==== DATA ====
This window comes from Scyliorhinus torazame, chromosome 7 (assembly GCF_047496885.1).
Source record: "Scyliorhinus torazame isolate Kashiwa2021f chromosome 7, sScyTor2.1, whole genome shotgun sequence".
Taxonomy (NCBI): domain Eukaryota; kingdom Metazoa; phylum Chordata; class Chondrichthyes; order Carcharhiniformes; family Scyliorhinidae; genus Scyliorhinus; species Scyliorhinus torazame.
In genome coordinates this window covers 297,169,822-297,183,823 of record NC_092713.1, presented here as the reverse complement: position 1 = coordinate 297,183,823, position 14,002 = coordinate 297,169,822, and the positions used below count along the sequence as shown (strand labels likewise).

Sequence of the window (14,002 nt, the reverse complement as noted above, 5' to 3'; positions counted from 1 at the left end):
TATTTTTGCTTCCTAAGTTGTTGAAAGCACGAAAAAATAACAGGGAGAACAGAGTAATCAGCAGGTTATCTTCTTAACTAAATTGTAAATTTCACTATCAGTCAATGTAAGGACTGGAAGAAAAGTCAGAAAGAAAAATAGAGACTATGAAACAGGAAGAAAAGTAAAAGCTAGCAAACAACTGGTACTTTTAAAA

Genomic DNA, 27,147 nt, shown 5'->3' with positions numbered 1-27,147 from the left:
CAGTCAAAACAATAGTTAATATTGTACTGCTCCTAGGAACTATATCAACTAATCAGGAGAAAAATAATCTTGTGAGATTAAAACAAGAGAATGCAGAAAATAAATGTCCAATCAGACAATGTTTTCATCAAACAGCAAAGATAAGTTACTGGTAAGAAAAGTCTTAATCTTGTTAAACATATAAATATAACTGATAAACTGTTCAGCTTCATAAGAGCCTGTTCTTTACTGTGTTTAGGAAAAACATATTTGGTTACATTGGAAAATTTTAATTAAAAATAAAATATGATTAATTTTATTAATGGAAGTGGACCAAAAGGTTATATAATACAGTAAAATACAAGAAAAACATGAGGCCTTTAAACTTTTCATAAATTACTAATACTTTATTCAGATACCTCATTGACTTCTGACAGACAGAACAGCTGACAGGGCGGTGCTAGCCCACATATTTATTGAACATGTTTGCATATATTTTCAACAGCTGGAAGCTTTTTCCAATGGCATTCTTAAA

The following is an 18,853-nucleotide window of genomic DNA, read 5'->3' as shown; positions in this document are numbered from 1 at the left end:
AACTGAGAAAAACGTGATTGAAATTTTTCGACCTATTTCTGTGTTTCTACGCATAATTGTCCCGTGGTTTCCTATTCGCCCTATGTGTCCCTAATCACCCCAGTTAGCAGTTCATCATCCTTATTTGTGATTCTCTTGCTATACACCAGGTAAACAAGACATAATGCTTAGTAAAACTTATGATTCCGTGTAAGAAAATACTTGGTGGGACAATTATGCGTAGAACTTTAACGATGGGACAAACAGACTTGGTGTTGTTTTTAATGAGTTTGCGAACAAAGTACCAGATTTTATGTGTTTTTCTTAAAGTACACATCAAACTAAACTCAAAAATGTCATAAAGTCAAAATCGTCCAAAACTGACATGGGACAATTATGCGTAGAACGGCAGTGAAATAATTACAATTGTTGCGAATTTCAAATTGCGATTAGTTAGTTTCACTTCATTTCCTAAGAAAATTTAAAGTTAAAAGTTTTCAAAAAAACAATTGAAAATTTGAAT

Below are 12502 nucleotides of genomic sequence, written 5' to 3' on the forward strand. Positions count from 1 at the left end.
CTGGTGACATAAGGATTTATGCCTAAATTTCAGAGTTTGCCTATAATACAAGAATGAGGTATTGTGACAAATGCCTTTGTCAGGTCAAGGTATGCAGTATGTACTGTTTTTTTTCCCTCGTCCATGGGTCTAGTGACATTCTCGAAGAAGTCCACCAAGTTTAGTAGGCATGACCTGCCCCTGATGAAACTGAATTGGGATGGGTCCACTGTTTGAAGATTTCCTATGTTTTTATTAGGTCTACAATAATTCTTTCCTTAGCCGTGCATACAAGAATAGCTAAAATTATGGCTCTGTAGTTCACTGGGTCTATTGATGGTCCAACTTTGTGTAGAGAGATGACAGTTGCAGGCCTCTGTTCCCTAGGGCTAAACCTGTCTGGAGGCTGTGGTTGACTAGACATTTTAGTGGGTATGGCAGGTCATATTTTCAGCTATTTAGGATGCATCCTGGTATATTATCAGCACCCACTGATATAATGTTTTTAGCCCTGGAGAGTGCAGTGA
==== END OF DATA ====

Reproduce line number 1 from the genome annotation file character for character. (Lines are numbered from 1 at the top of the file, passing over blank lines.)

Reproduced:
This window comes from Scyliorhinus torazame, chromosome 7 (assembly GCF_047496885.1).